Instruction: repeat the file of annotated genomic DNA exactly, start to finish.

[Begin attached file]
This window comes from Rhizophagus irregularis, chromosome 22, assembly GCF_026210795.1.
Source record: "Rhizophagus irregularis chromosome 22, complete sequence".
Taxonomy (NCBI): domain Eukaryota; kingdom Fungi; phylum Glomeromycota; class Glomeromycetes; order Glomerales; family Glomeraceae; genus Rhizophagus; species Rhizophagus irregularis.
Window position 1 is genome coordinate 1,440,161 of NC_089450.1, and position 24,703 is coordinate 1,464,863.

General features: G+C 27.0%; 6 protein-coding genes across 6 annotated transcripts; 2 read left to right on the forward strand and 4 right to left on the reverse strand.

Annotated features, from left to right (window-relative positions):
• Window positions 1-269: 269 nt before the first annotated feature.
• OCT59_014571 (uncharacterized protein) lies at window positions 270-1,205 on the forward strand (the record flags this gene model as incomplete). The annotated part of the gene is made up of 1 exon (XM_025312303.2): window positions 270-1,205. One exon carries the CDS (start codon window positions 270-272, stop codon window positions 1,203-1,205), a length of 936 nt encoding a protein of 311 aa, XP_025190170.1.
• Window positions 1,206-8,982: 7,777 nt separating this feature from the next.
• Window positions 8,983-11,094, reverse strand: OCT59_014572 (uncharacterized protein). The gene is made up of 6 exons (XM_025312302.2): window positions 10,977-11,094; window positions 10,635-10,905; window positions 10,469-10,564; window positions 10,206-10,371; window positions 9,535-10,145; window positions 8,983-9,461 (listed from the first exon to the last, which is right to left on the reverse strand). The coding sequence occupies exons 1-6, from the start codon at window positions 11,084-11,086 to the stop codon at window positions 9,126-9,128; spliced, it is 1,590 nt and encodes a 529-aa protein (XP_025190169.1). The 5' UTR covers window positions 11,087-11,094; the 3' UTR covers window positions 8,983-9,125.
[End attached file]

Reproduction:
This window comes from Rhizophagus irregularis, chromosome 22, assembly GCF_026210795.1.
Source record: "Rhizophagus irregularis chromosome 22, complete sequence".
Taxonomy (NCBI): domain Eukaryota; kingdom Fungi; phylum Glomeromycota; class Glomeromycetes; order Glomerales; family Glomeraceae; genus Rhizophagus; species Rhizophagus irregularis.
Window position 1 is genome coordinate 1,440,161 of NC_089450.1, and position 24,703 is coordinate 1,464,863.

General features: G+C 27.0%; 6 protein-coding genes across 6 annotated transcripts; 2 read left to right on the forward strand and 4 right to left on the reverse strand.

Annotated features, from left to right (window-relative positions):
• Window positions 1-269: 269 nt before the first annotated feature.
• OCT59_014571 (uncharacterized protein) lies at window positions 270-1,205 on the forward strand (the record flags this gene model as incomplete). The annotated part of the gene is made up of 1 exon (XM_025312303.2): window positions 270-1,205. One exon carries the CDS (start codon window positions 270-272, stop codon window positions 1,203-1,205), a length of 936 nt encoding a protein of 311 aa, XP_025190170.1.
• Window positions 1,206-8,982: 7,777 nt separating this feature from the next.
• Window positions 8,983-11,094, reverse strand: OCT59_014572 (uncharacterized protein). The gene is made up of 6 exons (XM_025312302.2): window positions 10,977-11,094; window positions 10,635-10,905; window positions 10,469-10,564; window positions 10,206-10,371; window positions 9,535-10,145; window positions 8,983-9,461 (listed from the first exon to the last, which is right to left on the reverse strand). The coding sequence occupies exons 1-6, from the start codon at window positions 11,084-11,086 to the stop codon at window positions 9,126-9,128; spliced, it is 1,590 nt and encodes a 529-aa protein (XP_025190169.1). The 5' UTR covers window positions 11,087-11,094; the 3' UTR covers window positions 8,983-9,125.